In November 2012, 43-year-old Bulgarian Jemal Borovinov and 14 others were taken from their home country and soon found themselves trapped in a human trafficking ring operating in southern Italy. Fortunately, Jemal and his wife managed to escape their captors a few months into their bout of enforced slavery and make it back to Bulgaria. I met Jemal in a petrol station in his hometown of Razgrad to find out exactly what happened to him.
What did they make you do other than sell drugs?
I had to drive a bus that they’d stolen. They changed the Italian plates to Bulgarian ones. A bunch of them would come around every night at around 2 AM, usually high, and beat us up before ordering us to steal gas from Italian gas stations. We never picked any strawberries. They also took our phones, money, and IDs away, but luckily I had a second phone that we hid in our dirty socks.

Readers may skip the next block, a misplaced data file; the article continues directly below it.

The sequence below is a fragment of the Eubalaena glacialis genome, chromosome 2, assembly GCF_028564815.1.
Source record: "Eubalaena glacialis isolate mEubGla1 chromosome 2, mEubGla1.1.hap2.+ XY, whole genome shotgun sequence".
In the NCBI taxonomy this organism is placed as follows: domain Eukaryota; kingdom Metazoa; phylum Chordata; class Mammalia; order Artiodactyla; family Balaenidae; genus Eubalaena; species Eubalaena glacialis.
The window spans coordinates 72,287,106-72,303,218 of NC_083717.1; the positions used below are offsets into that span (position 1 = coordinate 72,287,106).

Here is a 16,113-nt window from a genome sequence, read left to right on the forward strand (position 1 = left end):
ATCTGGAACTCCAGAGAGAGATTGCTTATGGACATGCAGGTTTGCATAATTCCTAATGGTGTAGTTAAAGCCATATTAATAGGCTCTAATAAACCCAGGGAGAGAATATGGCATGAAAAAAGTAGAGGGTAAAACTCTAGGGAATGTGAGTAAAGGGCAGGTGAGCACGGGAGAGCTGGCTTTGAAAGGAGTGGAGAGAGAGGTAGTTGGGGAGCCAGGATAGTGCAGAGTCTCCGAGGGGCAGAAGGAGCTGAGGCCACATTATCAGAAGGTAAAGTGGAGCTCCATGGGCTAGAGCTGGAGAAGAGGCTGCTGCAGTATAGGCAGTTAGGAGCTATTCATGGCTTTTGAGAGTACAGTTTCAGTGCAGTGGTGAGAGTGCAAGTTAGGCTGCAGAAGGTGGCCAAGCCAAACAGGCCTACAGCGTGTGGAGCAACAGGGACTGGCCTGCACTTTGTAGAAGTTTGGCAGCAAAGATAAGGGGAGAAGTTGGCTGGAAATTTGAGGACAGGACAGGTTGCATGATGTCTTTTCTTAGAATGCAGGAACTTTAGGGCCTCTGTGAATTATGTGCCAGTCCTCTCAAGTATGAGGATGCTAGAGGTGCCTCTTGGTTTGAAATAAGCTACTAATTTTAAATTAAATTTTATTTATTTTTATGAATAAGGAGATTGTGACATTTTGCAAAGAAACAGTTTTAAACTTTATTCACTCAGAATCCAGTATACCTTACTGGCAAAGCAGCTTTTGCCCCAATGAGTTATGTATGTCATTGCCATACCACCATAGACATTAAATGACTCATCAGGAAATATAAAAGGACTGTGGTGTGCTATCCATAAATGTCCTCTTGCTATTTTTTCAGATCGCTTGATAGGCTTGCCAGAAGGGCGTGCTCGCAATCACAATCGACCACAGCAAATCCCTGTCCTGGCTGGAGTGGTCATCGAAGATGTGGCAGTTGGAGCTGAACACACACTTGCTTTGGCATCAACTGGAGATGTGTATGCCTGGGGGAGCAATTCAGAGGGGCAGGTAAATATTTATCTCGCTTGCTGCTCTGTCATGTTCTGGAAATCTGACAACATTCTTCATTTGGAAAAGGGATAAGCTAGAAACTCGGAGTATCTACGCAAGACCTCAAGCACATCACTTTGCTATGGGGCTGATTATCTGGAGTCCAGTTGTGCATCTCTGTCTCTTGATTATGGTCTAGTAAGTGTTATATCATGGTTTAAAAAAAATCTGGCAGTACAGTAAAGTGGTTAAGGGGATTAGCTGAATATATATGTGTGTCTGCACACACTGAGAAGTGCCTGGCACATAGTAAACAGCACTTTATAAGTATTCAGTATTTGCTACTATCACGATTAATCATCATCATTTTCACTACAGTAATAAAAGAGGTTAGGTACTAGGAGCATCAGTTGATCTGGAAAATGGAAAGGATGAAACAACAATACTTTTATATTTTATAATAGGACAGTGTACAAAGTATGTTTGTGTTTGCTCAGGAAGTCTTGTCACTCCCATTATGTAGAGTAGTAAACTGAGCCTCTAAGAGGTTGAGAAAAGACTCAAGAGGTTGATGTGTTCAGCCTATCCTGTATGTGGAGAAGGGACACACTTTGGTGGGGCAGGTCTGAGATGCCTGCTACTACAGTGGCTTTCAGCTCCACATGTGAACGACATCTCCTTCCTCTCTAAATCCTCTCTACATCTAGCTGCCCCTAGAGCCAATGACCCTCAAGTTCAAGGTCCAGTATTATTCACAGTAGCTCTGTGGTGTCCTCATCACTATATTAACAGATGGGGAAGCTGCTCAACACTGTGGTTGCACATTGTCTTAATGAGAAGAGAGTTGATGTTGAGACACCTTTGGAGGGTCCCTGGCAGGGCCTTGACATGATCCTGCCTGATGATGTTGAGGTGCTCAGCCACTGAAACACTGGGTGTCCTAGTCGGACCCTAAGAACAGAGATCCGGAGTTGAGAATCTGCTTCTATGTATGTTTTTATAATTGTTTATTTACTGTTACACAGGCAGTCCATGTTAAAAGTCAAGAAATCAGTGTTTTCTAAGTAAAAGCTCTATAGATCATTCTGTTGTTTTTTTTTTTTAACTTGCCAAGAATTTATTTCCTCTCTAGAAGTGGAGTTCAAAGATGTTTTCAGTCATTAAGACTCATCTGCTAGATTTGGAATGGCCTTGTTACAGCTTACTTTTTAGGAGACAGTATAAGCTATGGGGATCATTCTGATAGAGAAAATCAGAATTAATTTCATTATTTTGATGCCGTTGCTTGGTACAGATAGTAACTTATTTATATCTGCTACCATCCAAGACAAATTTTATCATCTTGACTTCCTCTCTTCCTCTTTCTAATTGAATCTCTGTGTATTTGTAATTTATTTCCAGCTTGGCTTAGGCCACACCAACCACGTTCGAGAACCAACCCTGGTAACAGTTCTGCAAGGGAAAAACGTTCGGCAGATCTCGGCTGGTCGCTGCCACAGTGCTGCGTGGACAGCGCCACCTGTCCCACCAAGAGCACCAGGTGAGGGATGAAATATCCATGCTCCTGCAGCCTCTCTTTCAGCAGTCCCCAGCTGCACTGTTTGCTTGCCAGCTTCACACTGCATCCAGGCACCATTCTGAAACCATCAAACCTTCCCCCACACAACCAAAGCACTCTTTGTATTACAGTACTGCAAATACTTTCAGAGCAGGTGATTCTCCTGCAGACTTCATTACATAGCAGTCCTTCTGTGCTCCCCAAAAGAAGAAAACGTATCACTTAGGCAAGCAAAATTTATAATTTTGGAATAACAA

So did someone come and pick you up?
No, five of us snuck out during the night when the armed guards were dozing off. The old guy helped us do that and I’m so thankful to him. Without him we wouldn’t have succeeded. So we ran through the fields for about four kilometers until we reached the road, but no one wanted to pick us up, and it turned out that they had caught and tortured my brother-in-law, who told them everything, so they blocked my phone, and I couldn’t call anyone. My wife and I were crying like babies. That’s when I thought, This is the end; we are going to die. And then my wife remembered that she had €20 hidden in her bra, so we managed to get out of there.